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Rare White Wolf In Yellowstone Was Shot, Park Reveals

She was the alpha female of a wolf pack in Yellowstone National Park, sought after for photographs because of her unusual white coat.

Hikers found her suffering from severe wounds last month. The animal was euthanized by park staff shortly after.

The park now says the recognizable wolf suffered a gunshot wound, based on preliminary results of a necropsy by the U.S. Fish and Wildlife Service. The animal likely was shot sometime between April 10 at 1 a.m. and April 11 at 2 p.m. on the north side of the park, near Gardiner, Mont.

The park is offering a reward of up to $5,000 for information about who shot the well-known wolf.
Jim Peaco / Yellowstone National Park
Yellowstone National Park
The park is offering a reward of up to $5,000 for information about who shot the well-known wolf.

"Due to the serious nature of this incident, a reward of up to $5,000.00 is offered for information leading to the arrest and conviction of the individual(s) responsible for this criminal act," Yellowstone National Park Superintendent Dan Wenk said in a statement.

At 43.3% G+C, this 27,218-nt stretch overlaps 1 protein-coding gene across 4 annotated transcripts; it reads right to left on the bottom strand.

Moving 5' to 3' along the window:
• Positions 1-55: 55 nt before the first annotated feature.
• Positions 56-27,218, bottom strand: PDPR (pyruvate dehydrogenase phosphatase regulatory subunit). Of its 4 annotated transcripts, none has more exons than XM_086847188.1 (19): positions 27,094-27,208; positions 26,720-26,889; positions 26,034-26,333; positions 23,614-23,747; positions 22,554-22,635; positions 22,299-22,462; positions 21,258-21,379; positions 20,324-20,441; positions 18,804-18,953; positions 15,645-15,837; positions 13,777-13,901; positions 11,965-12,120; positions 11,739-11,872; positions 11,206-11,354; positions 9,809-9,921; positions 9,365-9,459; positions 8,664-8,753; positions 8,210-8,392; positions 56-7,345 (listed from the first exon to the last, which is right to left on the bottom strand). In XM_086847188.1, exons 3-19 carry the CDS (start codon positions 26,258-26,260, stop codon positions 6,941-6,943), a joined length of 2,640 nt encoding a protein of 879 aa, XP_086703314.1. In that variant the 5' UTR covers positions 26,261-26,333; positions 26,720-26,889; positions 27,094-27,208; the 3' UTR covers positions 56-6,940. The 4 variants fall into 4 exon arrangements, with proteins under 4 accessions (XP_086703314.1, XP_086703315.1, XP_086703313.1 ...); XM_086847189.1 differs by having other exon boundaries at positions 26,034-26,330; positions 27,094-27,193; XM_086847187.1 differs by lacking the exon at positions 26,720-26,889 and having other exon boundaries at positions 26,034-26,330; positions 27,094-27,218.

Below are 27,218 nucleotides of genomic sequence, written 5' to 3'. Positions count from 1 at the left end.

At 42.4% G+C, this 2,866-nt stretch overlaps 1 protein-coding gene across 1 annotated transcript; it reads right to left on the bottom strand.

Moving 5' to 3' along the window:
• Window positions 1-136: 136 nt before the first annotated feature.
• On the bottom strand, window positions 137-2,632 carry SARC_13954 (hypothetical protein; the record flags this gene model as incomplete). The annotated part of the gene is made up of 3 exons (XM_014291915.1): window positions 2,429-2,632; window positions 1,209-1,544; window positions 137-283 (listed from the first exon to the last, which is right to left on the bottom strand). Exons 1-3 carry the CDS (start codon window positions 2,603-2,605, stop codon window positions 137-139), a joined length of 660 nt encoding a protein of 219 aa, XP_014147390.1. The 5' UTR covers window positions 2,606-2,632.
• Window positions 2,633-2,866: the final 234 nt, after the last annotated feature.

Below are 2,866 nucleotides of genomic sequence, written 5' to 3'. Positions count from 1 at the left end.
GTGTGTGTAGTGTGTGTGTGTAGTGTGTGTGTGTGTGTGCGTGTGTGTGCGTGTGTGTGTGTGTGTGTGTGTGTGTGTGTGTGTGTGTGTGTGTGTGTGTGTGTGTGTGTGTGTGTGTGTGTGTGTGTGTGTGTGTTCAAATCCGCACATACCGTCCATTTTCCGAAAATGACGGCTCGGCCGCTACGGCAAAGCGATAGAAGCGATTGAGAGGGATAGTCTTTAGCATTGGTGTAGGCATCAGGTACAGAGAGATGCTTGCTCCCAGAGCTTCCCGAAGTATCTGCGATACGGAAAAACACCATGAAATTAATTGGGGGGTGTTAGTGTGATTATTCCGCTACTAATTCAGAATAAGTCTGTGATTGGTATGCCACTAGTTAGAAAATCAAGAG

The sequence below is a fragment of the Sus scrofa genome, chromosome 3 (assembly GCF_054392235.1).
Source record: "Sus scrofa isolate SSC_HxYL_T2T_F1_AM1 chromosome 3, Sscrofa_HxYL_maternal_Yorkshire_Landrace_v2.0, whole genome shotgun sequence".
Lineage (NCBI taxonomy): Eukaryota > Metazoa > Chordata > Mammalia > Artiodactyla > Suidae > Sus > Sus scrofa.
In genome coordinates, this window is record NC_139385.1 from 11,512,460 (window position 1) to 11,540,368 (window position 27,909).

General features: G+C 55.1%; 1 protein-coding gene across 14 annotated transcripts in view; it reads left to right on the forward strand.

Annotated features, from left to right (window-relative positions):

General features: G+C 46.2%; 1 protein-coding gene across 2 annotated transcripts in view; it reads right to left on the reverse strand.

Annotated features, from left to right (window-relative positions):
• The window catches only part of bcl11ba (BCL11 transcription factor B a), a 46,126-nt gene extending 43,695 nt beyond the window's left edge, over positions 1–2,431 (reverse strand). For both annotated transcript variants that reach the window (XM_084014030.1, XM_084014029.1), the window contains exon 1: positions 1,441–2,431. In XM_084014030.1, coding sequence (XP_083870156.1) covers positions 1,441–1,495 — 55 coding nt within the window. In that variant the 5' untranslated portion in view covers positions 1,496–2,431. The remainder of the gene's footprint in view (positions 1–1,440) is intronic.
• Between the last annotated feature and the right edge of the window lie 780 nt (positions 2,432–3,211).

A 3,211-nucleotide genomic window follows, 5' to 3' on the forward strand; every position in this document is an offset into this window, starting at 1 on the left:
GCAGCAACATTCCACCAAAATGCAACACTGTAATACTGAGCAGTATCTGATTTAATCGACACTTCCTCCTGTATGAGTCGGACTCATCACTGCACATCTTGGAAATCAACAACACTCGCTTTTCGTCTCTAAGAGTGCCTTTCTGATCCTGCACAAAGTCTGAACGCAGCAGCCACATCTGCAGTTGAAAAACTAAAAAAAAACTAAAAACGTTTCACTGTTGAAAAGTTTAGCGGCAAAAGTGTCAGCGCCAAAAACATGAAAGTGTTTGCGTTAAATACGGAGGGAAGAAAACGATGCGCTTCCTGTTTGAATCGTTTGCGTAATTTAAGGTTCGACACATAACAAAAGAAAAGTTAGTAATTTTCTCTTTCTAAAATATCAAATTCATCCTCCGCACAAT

She was said to be one of only three known white wolves in the park and, at 12 years old, was about twice the age of the average wolf there. "As the alpha female for over nine years with the same alpha male, she had at least 20 pups, 14 of which lived to be yearlings," the park said.

A local wolf advocacy group called Wolves of the Rockies subsequently doubled the reward, offering an additional $5,000 that later grew to $5,200 after additional donations. Marc Cooke, who leads the group, "suspects opponents of wolves in Yellowstone were responsible," according to The Associated Press.

"Many hunting outfitters and ranchers have been unhappy about wolves since their reintroduction to the park more than 20 years ago," the wire service adds. "The wolves prey on big-game animals and sometimes cattle."

This isn't the first well-known Yellowstone wolf to die from a gunshot wound — the park's most popular wolf was shot dead in 2012, as NPR reported.

"People in this world today crave something real, and our society is lacking that, and they could come to Yellowstone and see real nature unfolding in front of their eyes with this very unique personality of a wolf, and they loved her," biologist Douglas Smith told NPR about that deceased wolf, known as 832F.

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Merrit Kennedy is a reporter for NPR's News Desk. She covers a broad range of issues, from the latest developments out of the Middle East to science research news.